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  • Originally posted by Iconoclast View Post

    I hope you're quite young, erobitha - I need a protégé to pass on the Iconoclast mantle to. I started my brilliant Society's Pillar with the watch, and it was not without good reason. It seems that we are eerily in tune on this point. I am changing my Last Will and Testament this morning. Expect to hear from my solicitors as soon as The Switchblade gets me.



    Ah - I rest my case. Why don't you try it on for size? "Iconobitha". It's got a certain esoteric ring to it.

    Ike
    Sitting brilliantly cleverising like Siddhartha under the Bodhi Tree only not as fat
    Not at as young as I used to be. My wick is a mere stub now. That is a candle reference only.
    "When the legend becomes fact... print the legend"
    - The Man Who Shot Liberty Valance (1962)

    Comment


    • Originally posted by The Baron View Post
      The Zerohour is approaching ladies and gentelmen, the point of no return in the whole history of the Scrapbook called "The Diary"

      On Saturday, first of August at 2pm UK time the fatal error will be revealed once and for all!

      Better for the diary defenders to start writing their own diaries by now!



      The Baron
      Nice unbiased appraisal there.
      Thems the Vagaries.....

      Comment


      • If you want to believe the diary is real, you're taking a leap of faith. Just like a religious believer, it doesn't matter how many historical inaccuracies, contradictions or errors are revealed in their sacred text, they will find some way to rationalize them to justify their belief. It doesn't matter that the author got details wrong, the provenance is a mess, the handwriting doesn't match, the owner admitted to a hoax and was looking to purchase a Victorian diary before the Maybrick diary surfaced.
        On the preponderance of evidence, the diary is a work of fiction, but there's no point arguing with anyone who disagrees with that. You can't argue with them, because if they were open to reason they wouldn't have swallowed the diary in the first place. Some people are so gullible they can't help but be hoodwinked by it. With the exception of Iconoclast, who is on an obvious pisstake and just uses the diary debate for shits and giggles.

        Comment


        • Originally posted by Harry D View Post
          If you want to believe the diary is real, you're taking a leap of faith. Just like a religious believer, it doesn't matter how many historical inaccuracies, contradictions or errors are revealed in their sacred text, they will find some way to rationalize them to justify their belief. It doesn't matter that the author got details wrong, the provenance is a mess, the handwriting doesn't match, the owner admitted to a hoax and was looking to purchase a Victorian diary before the Maybrick diary surfaced.
          On the preponderance of evidence, the diary is a work of fiction, but there's no point arguing with anyone who disagrees with that. You can't argue with them, because if they were open to reason they wouldn't have swallowed the diary in the first place. Some people are so gullible they can't help but be hoodwinked by it. With the exception of Iconoclast, who is on an obvious pisstake and just uses the diary debate for shits and giggles.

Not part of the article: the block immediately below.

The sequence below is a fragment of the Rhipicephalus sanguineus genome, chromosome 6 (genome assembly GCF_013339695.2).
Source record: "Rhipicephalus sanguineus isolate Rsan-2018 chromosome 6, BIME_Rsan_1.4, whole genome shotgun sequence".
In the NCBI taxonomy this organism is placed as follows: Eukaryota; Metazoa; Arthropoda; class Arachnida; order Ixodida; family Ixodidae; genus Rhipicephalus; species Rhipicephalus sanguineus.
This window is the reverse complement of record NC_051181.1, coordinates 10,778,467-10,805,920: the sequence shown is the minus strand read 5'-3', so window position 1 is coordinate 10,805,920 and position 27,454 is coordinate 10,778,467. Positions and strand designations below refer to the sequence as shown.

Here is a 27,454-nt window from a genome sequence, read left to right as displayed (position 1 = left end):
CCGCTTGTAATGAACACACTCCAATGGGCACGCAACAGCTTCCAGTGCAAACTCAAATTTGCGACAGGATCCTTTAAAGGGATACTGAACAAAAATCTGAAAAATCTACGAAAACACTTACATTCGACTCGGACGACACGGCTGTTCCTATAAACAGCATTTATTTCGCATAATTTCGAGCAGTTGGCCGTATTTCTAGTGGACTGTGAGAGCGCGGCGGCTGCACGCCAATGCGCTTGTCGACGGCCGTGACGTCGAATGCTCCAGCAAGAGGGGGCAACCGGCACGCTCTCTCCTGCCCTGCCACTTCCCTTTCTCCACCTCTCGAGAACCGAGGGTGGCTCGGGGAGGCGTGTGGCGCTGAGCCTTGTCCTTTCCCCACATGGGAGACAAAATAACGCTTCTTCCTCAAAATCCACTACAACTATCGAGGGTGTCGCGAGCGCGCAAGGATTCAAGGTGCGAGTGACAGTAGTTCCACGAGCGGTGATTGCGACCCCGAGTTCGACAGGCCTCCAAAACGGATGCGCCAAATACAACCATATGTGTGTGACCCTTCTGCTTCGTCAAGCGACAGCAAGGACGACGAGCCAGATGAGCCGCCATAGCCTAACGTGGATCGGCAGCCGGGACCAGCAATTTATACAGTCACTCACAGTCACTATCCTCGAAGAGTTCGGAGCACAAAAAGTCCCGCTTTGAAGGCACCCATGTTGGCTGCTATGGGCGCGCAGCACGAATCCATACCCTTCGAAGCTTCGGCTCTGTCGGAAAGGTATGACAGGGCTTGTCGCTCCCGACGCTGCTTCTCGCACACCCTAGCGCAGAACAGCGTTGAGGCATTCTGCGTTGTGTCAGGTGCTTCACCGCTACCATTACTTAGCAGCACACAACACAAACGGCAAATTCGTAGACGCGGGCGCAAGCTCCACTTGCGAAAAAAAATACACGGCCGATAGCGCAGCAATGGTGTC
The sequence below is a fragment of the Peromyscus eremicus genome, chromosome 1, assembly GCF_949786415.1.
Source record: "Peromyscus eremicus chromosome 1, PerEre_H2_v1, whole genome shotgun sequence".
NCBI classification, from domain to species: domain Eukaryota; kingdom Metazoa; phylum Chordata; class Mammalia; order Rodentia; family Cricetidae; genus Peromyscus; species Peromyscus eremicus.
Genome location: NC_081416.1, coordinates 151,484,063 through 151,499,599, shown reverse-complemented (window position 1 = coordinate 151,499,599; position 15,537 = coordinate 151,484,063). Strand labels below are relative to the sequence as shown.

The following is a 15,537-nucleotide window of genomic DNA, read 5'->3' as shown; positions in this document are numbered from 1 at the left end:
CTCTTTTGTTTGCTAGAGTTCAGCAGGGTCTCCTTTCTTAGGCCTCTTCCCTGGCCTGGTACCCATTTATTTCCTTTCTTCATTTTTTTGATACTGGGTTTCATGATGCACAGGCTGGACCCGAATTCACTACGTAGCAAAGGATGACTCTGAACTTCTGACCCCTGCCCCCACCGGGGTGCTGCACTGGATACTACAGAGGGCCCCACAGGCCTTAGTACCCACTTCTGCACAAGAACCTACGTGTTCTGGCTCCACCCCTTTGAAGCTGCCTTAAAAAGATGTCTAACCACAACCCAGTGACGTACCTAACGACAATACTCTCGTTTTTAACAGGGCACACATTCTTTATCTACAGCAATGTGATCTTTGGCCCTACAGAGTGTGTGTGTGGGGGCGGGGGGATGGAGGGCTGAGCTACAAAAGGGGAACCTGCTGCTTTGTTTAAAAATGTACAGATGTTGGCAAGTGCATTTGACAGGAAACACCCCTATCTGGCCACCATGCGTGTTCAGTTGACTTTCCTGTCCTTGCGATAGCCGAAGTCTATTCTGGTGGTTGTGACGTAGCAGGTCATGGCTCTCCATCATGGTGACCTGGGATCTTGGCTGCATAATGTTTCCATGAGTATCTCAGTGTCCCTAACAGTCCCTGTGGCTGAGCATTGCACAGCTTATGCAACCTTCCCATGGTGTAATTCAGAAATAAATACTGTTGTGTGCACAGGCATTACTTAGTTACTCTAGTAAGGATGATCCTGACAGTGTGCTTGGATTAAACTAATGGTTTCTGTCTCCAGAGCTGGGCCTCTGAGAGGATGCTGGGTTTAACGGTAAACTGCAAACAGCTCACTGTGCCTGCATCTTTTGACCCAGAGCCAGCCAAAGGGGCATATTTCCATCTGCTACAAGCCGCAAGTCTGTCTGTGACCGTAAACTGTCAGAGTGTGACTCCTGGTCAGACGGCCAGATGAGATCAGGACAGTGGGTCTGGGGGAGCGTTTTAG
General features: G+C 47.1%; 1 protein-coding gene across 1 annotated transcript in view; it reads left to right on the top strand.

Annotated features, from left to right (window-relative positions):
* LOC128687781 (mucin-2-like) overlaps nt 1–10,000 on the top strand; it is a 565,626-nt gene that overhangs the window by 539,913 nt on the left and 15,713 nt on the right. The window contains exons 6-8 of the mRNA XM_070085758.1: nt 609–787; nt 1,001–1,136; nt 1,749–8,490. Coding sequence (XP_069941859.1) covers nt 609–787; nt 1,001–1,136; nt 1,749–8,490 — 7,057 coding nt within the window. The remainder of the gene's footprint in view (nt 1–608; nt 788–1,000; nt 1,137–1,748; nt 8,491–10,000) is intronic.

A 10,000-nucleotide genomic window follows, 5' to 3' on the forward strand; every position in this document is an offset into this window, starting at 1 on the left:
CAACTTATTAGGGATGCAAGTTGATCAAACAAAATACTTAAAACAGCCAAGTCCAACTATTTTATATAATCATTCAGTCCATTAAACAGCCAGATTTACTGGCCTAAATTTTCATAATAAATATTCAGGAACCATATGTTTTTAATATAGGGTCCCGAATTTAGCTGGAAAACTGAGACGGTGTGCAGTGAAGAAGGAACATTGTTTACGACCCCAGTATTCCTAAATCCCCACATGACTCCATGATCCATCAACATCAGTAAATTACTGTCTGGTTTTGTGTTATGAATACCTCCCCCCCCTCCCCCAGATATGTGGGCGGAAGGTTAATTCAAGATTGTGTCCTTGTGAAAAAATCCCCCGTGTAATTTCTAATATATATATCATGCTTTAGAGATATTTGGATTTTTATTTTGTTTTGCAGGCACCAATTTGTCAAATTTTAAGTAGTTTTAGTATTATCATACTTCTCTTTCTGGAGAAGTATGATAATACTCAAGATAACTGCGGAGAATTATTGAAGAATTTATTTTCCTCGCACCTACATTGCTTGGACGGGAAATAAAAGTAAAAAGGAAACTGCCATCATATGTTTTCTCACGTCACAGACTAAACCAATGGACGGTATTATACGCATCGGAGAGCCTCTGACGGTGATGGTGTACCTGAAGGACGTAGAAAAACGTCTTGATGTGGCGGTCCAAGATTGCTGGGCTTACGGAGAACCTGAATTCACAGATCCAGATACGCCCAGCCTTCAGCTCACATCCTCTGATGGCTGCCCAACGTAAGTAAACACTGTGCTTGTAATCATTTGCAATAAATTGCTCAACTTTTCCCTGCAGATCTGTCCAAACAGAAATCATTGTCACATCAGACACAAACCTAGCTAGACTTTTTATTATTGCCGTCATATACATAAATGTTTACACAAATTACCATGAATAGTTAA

""An inch of time is an inch of gold but you can't buy that inch of time with an inch of gold."
          - Chinese Proverb

          Another dismisser sharing his opinions without even the vaguest mention of the watch. If the scrapbook proves to be a fake so be it, but it hasn't yet after 28 years. But like all dismissers of Maybrick as a suspect you conveniently forget the watch. The watch for me has been the best evidence, but people are more inetrested in the scrapbook. If the scrapbook is a fake then I believe it may have been created to support the existence of the watch. Yet, no-one has adequeately proved how it is a hoax.

          The watch on it's own was never enough. Look at Maybrick's marriage certifate and then look at the watch. Read the experts report and tell me how it was faked. No-one has given even the remotest reasonable answer yet. Using an old etching tool is nonsense, what else does anyone have? I invite anyone on this forum to give at least ONE reasonable, scientific scenario on how the watch was faked.

          ----snip----
          The watch was examined with an electron microscope by Dr. Stephen Turgoose from the University of Manchester Institute of Science and Technology. He concluded that the scratchings, wear and tear, and other markings on the watch indicated a “substantial age”. He noted that faking the scratchings would have been near impossible since many would not be visible even with optical microscopy.

          The watch was examined a year later by Dr. Robert Wild using an electron microscope and Auger electron spectroscopy. Wild also concluded that the engravings were “several tens of years age”. He too noted that it was “unlikely that anyone would have sufficient expertise to implant aged, brass particles into the base of the engravings.
          ----snip-----

          I continue to wait with bated breath.
          Last edited by erobitha; 07-25-2020, 10:29 PM.
          "When the legend becomes fact... print the legend"